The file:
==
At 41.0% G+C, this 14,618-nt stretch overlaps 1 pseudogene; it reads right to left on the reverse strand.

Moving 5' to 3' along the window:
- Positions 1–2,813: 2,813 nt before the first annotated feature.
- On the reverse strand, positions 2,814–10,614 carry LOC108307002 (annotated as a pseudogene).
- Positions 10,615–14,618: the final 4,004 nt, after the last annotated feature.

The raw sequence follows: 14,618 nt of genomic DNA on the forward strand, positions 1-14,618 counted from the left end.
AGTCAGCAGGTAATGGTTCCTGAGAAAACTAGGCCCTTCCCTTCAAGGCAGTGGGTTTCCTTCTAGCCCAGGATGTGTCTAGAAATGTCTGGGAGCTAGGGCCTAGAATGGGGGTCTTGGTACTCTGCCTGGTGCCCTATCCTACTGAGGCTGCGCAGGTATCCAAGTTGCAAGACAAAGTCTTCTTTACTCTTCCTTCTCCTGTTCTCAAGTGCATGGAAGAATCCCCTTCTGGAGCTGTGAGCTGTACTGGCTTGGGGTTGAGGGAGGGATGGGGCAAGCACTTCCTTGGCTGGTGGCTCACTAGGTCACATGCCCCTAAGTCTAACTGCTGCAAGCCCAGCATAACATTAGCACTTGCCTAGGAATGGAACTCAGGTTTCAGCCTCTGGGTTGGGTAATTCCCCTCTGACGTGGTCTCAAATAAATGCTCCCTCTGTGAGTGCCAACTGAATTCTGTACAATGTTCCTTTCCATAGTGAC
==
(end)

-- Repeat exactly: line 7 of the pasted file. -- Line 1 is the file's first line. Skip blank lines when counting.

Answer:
AGTCAGCAGGTAATGGTTCCTGAGAAAACTAGGCCCTTCCCTTCAAGGCAGTGGGTTTCCTTCTAGCCCAGGATGTGTCTAGAAATGTCTGGGAGCTAGGGCCTAGAATGGGGGTCTTGGTACTCTGCCTGGTGCCCTATCCTACTGAGGCTGCGCAGGTATCCAAGTTGCAAGACAAAGTCTTCTTTACTCTTCCTTCTCCTGTTCTCAAGTGCATGGAAGAATCCCCTTCTGGAGCTGTGAGCTGTACTGGCTTGGGGTTGAGGGAGGGATGGGGCAAGCACTTCCTTGGCTGGTGGCTCACTAGGTCACATGCCCCTAAGTCTAACTGCTGCAAGCCCAGCATAACATTAGCACTTGCCTAGGAATGGAACTCAGGTTTCAGCCTCTGGGTTGGGTAATTCCCCTCTGACGTGGTCTCAAATAAATGCTCCCTCTGTGAGTGCCAACTGAATTCTGTACAATGTTCCTTTCCATAGTGAC